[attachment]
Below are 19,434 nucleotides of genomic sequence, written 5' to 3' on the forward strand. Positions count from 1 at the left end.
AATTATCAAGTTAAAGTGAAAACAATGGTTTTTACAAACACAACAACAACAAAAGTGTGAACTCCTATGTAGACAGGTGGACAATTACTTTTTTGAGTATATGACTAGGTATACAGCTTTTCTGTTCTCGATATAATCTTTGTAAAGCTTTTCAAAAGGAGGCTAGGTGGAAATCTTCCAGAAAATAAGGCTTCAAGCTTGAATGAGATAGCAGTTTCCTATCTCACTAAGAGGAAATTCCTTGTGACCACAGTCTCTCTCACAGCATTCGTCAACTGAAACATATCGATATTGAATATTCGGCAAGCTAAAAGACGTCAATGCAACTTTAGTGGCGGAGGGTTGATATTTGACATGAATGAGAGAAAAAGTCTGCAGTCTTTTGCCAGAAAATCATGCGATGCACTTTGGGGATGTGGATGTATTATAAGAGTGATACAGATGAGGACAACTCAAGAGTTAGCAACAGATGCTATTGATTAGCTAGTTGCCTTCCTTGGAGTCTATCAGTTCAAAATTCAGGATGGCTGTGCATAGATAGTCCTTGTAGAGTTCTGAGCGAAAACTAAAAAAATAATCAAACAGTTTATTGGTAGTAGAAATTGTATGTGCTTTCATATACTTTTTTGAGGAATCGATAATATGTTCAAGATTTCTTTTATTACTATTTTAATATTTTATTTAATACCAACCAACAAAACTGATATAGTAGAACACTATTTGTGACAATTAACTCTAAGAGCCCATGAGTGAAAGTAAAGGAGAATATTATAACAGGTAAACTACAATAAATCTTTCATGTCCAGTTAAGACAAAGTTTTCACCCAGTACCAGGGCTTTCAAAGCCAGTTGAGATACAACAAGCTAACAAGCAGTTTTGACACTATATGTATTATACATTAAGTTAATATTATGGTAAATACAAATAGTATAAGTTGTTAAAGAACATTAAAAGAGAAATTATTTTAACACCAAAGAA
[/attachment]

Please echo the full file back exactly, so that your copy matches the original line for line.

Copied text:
Below are 19,434 nucleotides of genomic sequence, written 5' to 3' on the forward strand. Positions count from 1 at the left end.
AATTATCAAGTTAAAGTGAAAACAATGGTTTTTACAAACACAACAACAACAAAAGTGTGAACTCCTATGTAGACAGGTGGACAATTACTTTTTTGAGTATATGACTAGGTATACAGCTTTTCTGTTCTCGATATAATCTTTGTAAAGCTTTTCAAAAGGAGGCTAGGTGGAAATCTTCCAGAAAATAAGGCTTCAAGCTTGAATGAGATAGCAGTTTCCTATCTCACTAAGAGGAAATTCCTTGTGACCACAGTCTCTCTCACAGCATTCGTCAACTGAAACATATCGATATTGAATATTCGGCAAGCTAAAAGACGTCAATGCAACTTTAGTGGCGGAGGGTTGATATTTGACATGAATGAGAGAAAAAGTCTGCAGTCTTTTGCCAGAAAATCATGCGATGCACTTTGGGGATGTGGATGTATTATAAGAGTGATACAGATGAGGACAACTCAAGAGTTAGCAACAGATGCTATTGATTAGCTAGTTGCCTTCCTTGGAGTCTATCAGTTCAAAATTCAGGATGGCTGTGCATAGATAGTCCTTGTAGAGTTCTGAGCGAAAACTAAAAAAATAATCAAACAGTTTATTGGTAGTAGAAATTGTATGTGCTTTCATATACTTTTTTGAGGAATCGATAATATGTTCAAGATTTCTTTTATTACTATTTTAATATTTTATTTAATACCAACCAACAAAACTGATATAGTAGAACACTATTTGTGACAATTAACTCTAAGAGCCCATGAGTGAAAGTAAAGGAGAATATTATAACAGGTAAACTACAATAAATCTTTCATGTCCAGTTAAGACAAAGTTTTCACCCAGTACCAGGGCTTTCAAAGCCAGTTGAGATACAACAAGCTAACAAGCAGTTTTGACACTATATGTATTATACATTAAGTTAATATTATGGTAAATACAAATAGTATAAGTTGTTAAAGAACATTAAAAGAGAAATTATTTTAACACCAAAGAA